Year of the Ox: What A Feng Shui Master Taught Me About Battling Fan Tai Sui
In Chinese astrology, when the Chinese zodiac cycle circles back to your animal sign at ages 12, 24, 36, 48, 60, 72 and (hopefully) 84, 96 and 108, you’ll suffer from fan tai sui, a superstition that believes you’ll have a bumpy, unlucky year ahead. And it’s not just the Ox who has to be careful—star signs who are in conflict with the Ox will also be facing Fan Tai Sui. For this year, that refers to the horse, dog and dragon zodiac signs.
While I’m not usually a superstitious person, I wasn’t about to take any chances. After all, bad luck is literally scheduled into my year, and if it’s possible, I’d like to avoid all the promised sicknesses, financial losses, relationship problems and disputes please.
Incense and fortune telling sticks
I decided to turn to the experts, and made my way to Wong Tai Sin temple, a well-known temple dedicated to Wong Tai Sin, a deity known for his healing powers. Once there, I went through the standard practices: offering incense, praying for better luck, and kau chim (求籤)—the old-age fortune telling practice where you kneel in front of an altar with a cup of numbered sticks and pray while shaking the cup until a singular stick falls out. The number on the stick represents one of the oracles, providing an answer to the question you asked during prayer.
While I didn’t have a particular question in mind, I went into kau chim with the wish that everything in my life will go smoothly this year. After some intense shaking of the cup, a stick with the number 52 fell out—a “middle” stick, which means there would be a mixture of both good and bad luck.
I was directed to a Feng Shui master who could interpret the stick for me further, and found Master Tsang, a Feng Shui master at the temple who specialises in all things related to Chinese astrology and fortune telling.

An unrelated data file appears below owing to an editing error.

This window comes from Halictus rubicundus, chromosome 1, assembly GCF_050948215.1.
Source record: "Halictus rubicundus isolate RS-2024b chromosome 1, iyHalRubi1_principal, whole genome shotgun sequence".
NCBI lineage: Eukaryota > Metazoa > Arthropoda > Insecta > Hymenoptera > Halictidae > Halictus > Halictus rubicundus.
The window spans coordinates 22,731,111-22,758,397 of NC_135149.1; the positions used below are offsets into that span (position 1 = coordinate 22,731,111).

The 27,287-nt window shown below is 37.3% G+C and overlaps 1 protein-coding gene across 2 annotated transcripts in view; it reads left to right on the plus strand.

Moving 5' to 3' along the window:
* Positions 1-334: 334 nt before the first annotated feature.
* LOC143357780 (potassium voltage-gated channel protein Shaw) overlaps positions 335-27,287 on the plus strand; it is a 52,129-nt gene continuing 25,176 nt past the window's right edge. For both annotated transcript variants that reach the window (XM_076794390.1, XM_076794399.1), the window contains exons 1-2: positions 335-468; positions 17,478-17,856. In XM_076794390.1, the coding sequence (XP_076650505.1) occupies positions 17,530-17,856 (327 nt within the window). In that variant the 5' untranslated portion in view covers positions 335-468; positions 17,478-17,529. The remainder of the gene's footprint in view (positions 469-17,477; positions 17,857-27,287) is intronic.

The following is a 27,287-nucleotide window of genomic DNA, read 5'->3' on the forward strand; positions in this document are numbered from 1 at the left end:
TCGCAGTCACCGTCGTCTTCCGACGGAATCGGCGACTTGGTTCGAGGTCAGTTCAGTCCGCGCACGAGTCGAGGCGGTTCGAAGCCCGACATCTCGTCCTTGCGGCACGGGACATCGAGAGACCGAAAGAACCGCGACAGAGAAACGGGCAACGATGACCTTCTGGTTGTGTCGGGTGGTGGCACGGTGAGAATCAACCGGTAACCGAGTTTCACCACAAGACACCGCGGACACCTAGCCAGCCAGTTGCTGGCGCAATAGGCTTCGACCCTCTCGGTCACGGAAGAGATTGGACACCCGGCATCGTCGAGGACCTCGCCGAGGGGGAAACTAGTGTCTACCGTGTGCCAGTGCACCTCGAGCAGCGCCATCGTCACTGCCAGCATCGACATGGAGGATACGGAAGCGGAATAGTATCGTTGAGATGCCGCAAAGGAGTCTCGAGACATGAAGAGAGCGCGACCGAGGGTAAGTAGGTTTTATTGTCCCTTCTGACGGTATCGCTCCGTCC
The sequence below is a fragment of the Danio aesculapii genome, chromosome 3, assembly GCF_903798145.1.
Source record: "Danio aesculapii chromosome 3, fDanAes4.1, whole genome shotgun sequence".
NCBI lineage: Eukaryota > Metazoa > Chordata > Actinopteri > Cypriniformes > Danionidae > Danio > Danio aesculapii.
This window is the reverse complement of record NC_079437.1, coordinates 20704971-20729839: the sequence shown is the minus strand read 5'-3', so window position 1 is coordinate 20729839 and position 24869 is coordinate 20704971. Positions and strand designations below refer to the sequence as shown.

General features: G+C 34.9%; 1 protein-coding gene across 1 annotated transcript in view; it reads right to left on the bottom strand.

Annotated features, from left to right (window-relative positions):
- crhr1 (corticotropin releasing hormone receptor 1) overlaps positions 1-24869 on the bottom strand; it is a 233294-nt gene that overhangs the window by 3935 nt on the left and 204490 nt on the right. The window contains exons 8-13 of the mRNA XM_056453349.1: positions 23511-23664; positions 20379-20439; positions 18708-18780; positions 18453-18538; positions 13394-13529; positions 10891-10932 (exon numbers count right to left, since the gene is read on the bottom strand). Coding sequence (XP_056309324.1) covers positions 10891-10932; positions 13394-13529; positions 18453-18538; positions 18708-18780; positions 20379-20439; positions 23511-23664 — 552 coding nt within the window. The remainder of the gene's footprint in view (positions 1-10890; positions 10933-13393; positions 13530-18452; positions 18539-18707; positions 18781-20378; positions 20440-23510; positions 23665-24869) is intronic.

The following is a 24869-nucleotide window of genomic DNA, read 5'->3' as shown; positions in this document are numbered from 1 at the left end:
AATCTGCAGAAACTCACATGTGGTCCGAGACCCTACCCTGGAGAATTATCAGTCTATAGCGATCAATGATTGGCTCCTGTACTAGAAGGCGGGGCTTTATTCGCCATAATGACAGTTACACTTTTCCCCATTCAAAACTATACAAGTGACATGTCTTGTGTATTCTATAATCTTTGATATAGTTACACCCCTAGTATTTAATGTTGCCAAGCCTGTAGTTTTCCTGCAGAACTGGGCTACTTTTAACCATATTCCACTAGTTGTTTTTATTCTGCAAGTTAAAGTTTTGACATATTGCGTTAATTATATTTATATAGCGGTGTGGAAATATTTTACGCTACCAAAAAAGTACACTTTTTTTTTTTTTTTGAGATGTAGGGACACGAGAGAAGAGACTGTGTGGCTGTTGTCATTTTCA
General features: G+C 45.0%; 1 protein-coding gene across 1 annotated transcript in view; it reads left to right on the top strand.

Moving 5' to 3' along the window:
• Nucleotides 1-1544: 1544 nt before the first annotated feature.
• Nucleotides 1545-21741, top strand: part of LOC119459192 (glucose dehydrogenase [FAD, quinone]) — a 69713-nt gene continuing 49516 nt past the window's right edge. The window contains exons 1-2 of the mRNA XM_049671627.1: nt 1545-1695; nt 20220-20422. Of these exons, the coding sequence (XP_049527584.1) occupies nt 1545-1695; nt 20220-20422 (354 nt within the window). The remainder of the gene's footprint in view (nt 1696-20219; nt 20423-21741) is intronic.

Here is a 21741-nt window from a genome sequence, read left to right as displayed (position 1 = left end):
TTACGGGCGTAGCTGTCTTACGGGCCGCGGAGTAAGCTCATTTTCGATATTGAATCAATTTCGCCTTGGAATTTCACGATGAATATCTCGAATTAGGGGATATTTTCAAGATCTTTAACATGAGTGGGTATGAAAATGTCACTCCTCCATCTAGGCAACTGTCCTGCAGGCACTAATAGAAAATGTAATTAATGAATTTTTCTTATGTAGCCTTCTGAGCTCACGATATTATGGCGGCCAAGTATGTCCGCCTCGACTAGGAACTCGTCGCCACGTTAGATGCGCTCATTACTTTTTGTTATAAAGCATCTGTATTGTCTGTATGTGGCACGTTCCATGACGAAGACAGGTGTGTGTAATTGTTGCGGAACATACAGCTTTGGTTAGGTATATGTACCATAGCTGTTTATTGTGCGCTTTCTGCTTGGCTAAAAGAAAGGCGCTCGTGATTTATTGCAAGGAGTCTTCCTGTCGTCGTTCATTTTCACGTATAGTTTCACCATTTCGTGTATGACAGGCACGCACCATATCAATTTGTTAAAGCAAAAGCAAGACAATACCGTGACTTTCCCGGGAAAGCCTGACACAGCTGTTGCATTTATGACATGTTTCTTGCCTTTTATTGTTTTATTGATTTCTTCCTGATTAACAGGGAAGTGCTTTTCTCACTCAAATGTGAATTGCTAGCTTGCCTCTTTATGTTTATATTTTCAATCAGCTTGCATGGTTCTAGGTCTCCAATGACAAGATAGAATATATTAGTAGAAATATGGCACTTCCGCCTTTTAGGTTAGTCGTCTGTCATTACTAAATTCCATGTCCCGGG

The fortune stick explained
Each fortune comes with a story, and mine is a tale about when a primordial being named Pangu visited Earth during a time when humans weren’t created. During his visit, he separated heaven and earth, creating the in-between space for humans to live.
Much like the in-between, my luck will hover in the middle as well, explained Master Tsang. “You’ll be under a lot of pressure at work, and will be surrounded by lots of gossip in your daily life,” he says. “However, after June of this year, the pressure will ease at work and in your personal life.”
Aside from the slight worry about my work, everything else seems like it’ll be more or less stable. However, Master Tsang did note that I’ll be going through fan tai sui, and reminded me to follow the following core steps to invite better luck in my life this year.
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Facing fan tai sui this year? Here's how to minimise your bad luck
Visit a temple
Visit a Taisui temple to pay respects to Tai Sui to ask for the God’s blessing. You can prepare a package containing a piece of paper with your name and date written on it. Pray, and kau tau (磕頭), which means bowing your head to the ground to all of the 60 Tai Sui Gods to show respect, and burn the package afterwards.
Avoid funerals and hospitals visits
Funerals and hospitals are the hotspot for evil spirits, which will add on to the bad luck you’re already suffering due to fan tai sui. Attending funerals and visiting patients at the hospital are highly discouraged, and if it’s an unavoidable situation such as a family member’s death, try and avoid seeing the body and wait outside the room after offering incense.
Attend more “red” events
To absorb more positive energy, attend more “red”, joyous events such as weddings and birthday celebrations.
Carry a Tai Sui protective amulet
While wearable jade objects such as pendants, earrings and rings are recommended, other Tai Sui protective amulets are also able to help protect yourself against Tai Sui’s fury. Many temples also sell protective blessing cards that you can tuck away in your wallet to give yourself 24/7 protection against fan tai sui.
See also: How To Create Good Feng Shui In The Year Of The Ox: Expert Tips From Thierry Chow